Earnest money describes the amount of money that the buyer submits to the seller with an offer to purchase a home. There is no hard and fast rule about the amount to deposit, although 1 percent to 2 percent of the purchase price is typical. In many cases, you can buy a home without offering earnest money by getting a seller to waive this requirement.
Earnest Money Vs. Down Payment
Many home buyers confuse earnest money with a property's down payment. Earnest money shows the buyer you are serious about purchasing the home and it indemnifies the seller against expenses he might incur should you back out for reasons other than those stated in the contract.
The down payment, on the other hand, is a lender requirement. Even if you are obtaining a mortgage that requires no down payment, such as through government programs, the seller will still expect an earnest money deposit. While buying a home without providing an earnest money deposit isn’t impossible, it is quite challenging and very rare.
Requesting Waiver of Earnest Money
Ask your real estate agent to call the listing agent and request a waiver of the earnest money deposit. Most sellers won’t agree to this, but it’s worth a try.
Purchasing a FSBO Home
Purchase a for-sale-by-owner (FSBO) home. Because these homeowners are typically less traditional than those who hire agents to sell the home, they may be more amenable to waiving the earnest money deposit.
Purchasing a Home with Cash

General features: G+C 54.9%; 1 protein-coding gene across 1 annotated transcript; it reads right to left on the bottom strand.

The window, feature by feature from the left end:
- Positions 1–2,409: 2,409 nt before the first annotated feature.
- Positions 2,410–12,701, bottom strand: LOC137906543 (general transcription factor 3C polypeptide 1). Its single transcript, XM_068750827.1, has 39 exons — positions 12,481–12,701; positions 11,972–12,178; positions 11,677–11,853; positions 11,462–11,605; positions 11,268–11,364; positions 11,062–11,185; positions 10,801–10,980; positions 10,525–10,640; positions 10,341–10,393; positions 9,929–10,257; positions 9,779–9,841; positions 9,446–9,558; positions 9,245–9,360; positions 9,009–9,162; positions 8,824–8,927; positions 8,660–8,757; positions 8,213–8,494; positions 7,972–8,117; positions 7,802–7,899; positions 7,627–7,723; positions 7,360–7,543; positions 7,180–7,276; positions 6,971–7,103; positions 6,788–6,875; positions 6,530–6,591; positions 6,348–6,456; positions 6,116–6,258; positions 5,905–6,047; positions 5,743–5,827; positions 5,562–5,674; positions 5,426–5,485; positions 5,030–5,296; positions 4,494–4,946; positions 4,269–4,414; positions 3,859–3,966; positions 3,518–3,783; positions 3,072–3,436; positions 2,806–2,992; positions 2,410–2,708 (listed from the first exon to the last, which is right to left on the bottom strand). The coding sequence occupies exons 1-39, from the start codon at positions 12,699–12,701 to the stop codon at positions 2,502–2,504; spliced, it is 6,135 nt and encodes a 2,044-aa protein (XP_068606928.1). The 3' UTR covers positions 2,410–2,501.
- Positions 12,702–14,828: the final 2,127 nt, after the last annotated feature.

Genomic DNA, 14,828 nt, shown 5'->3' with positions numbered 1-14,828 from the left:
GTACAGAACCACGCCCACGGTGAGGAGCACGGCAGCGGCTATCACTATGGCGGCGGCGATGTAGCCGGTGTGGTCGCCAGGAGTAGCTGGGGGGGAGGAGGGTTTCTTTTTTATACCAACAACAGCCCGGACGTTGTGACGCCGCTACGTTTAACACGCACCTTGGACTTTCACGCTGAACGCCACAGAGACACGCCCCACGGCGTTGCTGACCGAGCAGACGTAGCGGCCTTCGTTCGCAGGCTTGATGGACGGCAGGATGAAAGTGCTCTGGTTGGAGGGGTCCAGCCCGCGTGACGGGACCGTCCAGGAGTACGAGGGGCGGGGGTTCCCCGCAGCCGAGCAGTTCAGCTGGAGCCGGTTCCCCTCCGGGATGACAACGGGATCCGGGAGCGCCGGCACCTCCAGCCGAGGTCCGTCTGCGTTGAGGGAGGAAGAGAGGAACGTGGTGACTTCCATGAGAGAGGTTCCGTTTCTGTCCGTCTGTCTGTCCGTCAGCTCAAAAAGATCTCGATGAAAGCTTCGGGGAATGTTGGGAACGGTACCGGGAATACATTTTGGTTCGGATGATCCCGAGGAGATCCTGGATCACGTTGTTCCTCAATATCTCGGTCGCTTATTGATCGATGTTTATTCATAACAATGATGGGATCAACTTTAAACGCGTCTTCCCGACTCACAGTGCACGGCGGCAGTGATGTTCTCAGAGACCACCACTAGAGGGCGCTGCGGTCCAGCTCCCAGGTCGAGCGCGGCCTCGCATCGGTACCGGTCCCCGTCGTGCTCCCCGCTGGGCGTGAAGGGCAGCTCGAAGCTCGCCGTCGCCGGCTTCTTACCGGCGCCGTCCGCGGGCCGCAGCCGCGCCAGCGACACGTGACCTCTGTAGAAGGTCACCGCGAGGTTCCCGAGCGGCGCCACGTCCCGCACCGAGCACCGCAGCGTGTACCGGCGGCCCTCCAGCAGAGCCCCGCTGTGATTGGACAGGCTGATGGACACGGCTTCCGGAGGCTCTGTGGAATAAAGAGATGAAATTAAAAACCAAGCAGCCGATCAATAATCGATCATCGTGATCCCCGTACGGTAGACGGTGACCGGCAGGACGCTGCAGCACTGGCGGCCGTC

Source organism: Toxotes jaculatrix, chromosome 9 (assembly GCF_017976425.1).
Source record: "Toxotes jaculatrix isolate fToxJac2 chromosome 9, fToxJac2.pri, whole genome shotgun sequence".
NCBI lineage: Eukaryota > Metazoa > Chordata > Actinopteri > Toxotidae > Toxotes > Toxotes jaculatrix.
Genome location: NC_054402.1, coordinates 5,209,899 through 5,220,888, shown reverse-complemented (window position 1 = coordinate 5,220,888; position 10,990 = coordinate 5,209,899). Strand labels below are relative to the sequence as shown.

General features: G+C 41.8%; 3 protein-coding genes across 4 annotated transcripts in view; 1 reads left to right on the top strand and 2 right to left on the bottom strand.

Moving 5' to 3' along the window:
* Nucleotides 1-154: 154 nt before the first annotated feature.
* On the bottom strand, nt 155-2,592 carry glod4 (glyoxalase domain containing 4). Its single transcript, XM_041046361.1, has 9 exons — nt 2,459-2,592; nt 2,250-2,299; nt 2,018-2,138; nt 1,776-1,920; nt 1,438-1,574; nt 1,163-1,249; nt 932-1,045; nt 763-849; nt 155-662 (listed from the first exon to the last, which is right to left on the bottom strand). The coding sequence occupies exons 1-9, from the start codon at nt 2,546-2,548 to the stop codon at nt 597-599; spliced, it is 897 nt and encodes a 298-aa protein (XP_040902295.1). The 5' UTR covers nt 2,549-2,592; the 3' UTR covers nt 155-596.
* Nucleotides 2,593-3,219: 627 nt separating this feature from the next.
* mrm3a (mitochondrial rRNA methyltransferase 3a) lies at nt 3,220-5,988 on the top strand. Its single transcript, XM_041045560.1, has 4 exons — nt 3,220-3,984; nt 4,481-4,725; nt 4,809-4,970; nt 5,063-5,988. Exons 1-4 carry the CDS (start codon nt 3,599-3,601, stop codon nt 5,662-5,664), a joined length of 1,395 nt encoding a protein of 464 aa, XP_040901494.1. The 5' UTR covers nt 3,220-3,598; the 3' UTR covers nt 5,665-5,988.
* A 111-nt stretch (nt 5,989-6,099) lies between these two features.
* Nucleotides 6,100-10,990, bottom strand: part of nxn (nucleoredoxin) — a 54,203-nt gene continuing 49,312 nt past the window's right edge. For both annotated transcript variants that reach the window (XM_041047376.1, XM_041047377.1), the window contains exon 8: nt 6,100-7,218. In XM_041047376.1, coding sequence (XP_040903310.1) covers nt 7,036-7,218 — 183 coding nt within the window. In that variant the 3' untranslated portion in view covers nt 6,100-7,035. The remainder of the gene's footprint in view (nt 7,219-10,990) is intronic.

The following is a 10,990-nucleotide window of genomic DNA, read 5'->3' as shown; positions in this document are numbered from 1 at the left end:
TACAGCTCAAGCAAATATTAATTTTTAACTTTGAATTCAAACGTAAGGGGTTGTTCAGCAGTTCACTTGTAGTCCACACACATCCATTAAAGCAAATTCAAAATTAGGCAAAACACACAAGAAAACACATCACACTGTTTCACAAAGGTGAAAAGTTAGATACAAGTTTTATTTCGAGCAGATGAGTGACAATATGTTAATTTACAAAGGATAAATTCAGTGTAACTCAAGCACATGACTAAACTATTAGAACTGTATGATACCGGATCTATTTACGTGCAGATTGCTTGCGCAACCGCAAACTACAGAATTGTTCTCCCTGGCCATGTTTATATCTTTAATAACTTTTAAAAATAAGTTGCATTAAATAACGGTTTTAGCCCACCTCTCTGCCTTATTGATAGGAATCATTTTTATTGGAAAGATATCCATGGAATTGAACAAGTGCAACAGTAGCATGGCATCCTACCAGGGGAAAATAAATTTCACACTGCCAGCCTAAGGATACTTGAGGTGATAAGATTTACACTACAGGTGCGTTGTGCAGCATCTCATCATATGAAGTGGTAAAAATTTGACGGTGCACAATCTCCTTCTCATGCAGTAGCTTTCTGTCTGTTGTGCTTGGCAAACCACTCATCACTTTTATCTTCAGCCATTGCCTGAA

Purchase a home with cash and commit to a quick close. This may convince a seller to waive the earnest money deposit, particularly if you have a contract in hand.
Purchasing a Seller-Financed Home
Purchase a seller-financed home isn't a guarantee that the seller won’t demand an earnest money deposit. It is, however, an easily negotiable deal for the "motivated seller" who is ready to close ... as long as you're equally ready to close on the purchase.
Purchasing a Lease-Purchase Home
Buy a home with a lease-purchase. In this scenario the buyer promises to purchase the home within a particular time frame. Although earnest money is typically requested, you may find a seller who will waive it. Be aware, however, that if you fail to perform the seller may take you to court.
Don’t confuse this process with the lease-option. The lease-option process requires what is known as “option consideration” money, typically an amount substantially larger than a standard rental security deposit.
You will have an easier time using these tactics during a buyer's market when there are lots of homes on the market but few buyers.
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